Picture used for illustration.
The dollar held on to modest gains on Tuesday as upbeat U.S. home sales and Chinese factory data left traders torn between optimism about global growth rebounding and fears a surge in new COVID-19 cases could jeopardise a swift V-shaped recovery.
California and Texas saw record rises in new infections on Monday while in Britain, a reinforced lockdown was imposed in the city of Leicester.
News on the economic front was far better with Wall Street getting a boost from the U.S. housing market quickly recovering in May from a plunge triggered by the pandemic.
A warning from U.S. Federal Reserve Chair Jerome Powell that the outlook for the world's biggest economy was "extraordinarily uncertain", however, kept investors on their toes.
Against a basket of currencies, the dollar index was up 0.27% at 97.686 while the euro lost 0.3% at $1.1209.
Over the quarter, the European currency staged a 1.7% comeback after falling by a similar margin during the first three months of the year marked by the coronavirus financial market crash.
"Markets are jumpy. Tension remains between economic and virus pickup," said Moh Siong Sim, an FX analyst at the Bank of Singapore.
The safe-haven Swiss franc slipped marginally. The dollar rose 0.1% against the franc to 0.9521 while it was also climbed against the Japanese yen, another currency considered a safe store of value, and last up 0.1% to 107.715 yen,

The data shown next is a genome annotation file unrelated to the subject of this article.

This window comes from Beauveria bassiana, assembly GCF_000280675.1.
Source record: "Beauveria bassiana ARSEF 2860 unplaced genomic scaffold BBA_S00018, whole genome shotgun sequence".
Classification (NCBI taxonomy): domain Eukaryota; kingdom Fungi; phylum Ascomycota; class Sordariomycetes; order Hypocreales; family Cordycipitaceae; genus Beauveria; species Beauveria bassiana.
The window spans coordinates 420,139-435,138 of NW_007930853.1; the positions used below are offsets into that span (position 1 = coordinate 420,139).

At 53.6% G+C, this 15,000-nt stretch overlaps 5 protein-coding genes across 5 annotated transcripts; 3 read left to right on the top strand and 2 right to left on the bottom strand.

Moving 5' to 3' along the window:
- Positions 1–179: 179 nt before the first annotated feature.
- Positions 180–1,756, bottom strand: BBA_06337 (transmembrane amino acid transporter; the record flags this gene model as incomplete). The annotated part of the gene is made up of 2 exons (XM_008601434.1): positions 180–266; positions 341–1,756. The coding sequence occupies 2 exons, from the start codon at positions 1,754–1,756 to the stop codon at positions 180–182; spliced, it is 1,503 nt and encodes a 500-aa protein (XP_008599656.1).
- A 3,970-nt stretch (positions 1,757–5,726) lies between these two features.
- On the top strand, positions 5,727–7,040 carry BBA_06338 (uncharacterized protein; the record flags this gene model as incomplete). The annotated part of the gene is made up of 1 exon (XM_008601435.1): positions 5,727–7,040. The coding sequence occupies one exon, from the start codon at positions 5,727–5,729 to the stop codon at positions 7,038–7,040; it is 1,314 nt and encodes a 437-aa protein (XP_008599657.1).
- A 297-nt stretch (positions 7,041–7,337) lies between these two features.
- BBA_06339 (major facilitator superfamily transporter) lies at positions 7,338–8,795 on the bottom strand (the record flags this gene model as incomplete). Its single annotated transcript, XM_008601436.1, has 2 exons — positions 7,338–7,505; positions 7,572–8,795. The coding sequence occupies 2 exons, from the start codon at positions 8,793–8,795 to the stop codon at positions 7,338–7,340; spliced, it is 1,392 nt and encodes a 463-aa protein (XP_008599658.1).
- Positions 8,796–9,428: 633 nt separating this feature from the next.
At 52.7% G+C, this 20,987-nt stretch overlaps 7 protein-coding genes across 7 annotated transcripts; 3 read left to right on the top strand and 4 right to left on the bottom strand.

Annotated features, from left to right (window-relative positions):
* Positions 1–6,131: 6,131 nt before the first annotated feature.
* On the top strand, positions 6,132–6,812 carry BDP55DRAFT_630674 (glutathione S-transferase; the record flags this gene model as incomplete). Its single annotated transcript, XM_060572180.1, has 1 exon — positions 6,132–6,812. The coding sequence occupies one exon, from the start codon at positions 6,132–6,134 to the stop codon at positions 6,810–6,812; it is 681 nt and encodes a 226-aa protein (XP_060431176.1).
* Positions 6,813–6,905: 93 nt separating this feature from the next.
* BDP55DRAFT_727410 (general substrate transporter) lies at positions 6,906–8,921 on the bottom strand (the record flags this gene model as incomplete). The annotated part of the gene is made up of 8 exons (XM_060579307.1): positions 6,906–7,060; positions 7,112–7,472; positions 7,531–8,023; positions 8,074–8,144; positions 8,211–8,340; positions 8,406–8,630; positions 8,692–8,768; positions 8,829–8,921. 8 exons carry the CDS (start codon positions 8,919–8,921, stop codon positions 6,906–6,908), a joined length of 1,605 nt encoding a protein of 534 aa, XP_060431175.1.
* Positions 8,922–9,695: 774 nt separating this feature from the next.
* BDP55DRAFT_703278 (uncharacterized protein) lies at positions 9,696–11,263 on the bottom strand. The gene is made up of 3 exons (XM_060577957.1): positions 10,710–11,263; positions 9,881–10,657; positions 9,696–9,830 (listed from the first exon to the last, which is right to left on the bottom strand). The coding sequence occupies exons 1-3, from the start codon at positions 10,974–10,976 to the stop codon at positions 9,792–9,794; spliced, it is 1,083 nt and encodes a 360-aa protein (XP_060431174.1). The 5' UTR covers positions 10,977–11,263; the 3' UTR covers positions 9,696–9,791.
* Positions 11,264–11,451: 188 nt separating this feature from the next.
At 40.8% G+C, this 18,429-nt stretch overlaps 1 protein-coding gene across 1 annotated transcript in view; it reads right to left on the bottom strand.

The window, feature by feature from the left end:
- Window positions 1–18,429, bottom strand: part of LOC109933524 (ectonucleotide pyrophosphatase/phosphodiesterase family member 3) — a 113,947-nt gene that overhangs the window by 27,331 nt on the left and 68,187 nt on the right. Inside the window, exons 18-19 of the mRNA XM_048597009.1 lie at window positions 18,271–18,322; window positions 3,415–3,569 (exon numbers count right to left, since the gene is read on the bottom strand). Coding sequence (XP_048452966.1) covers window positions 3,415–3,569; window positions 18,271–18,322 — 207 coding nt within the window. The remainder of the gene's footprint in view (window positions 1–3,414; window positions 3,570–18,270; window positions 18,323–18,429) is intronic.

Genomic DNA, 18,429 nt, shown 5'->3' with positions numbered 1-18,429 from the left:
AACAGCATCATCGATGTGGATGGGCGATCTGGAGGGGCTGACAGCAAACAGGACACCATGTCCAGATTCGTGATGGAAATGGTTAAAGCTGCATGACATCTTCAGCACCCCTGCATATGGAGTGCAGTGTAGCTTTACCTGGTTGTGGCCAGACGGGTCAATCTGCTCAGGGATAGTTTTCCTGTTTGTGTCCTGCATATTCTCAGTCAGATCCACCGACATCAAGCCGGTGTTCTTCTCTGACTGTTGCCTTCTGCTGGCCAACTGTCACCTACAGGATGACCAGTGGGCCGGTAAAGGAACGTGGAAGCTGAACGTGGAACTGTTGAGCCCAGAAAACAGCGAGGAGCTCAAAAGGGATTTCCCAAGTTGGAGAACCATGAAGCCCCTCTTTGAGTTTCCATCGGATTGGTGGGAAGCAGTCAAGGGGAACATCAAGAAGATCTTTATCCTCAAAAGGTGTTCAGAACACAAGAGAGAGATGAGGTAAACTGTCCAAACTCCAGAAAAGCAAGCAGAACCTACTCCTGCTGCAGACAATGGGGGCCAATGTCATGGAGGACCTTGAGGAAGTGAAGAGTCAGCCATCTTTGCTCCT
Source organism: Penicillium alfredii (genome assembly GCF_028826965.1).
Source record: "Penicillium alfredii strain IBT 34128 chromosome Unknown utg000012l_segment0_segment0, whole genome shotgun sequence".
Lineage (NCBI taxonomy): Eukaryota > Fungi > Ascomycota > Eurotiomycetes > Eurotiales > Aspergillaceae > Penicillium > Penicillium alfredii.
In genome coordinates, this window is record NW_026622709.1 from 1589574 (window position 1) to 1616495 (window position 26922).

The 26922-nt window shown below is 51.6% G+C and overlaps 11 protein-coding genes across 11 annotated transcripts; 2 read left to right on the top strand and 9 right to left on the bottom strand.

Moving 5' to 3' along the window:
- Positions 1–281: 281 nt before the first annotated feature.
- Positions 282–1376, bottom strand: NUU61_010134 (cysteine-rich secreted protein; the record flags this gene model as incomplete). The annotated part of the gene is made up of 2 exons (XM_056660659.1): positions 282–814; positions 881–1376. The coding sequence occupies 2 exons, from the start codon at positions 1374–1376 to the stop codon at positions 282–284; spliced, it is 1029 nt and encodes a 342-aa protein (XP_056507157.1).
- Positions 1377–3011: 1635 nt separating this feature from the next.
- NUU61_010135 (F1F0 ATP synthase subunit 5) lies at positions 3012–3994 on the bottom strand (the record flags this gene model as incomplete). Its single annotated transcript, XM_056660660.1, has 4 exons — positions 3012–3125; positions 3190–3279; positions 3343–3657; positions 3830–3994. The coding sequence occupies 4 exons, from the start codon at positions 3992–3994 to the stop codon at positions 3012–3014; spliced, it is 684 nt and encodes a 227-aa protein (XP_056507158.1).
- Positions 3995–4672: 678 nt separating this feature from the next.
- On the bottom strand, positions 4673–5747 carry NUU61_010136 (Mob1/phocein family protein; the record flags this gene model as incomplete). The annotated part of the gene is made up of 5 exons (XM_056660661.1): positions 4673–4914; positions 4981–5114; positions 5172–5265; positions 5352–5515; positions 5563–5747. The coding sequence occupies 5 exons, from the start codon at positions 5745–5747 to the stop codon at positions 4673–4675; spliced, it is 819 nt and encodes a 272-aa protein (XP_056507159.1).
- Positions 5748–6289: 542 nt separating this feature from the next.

Earlier the Chinese yuan and the Australian dollar gained slightly after a survey showed China's factory activity expanded at a stronger pace in June, beating expectations of slowdown from last month.
The U.S. currency gained more than 0.2% against a basket of currencies, as risk sentiment soured in early trading in Europe.
The dollar was marginally higher in narrow ranges against most currencies on Tuesday as renewed concerns about diplomatic tension between the United States and China and rising coronavirus cases put a dent in risk appetite.
Markets rose last week after unexpectedly strong U.S. jobs data despite some American states reporting record new coronavirus infections.
The US economy grew at a record pace in the third quarter as the government injected more than $3 trillion worth of pandemic relief which fueled consumer spending, but the deep scars from the COVID-19 recession could take a year or more to heal.
Aircraft manufacturers are hit by the devastating impact of the coronavirus pandemic on the aviation industry. The number of global commercial aircraft orders was zero during the month of September.
Peugeot manufacturer PSA Group returned to revenue growth in its core autos division in the third quarter, recovering from a slump during coronavirus lockdowns, though the prospect of new restrictions hit French shares.
The Bank of Japan (BOJ) trimmed its economic growth and inflation forecasts for the current fiscal year (2020-21) on Thursday but offered a more upbeat view on the recovery outlook, signalling that it has delivered enough stimulus for the time being.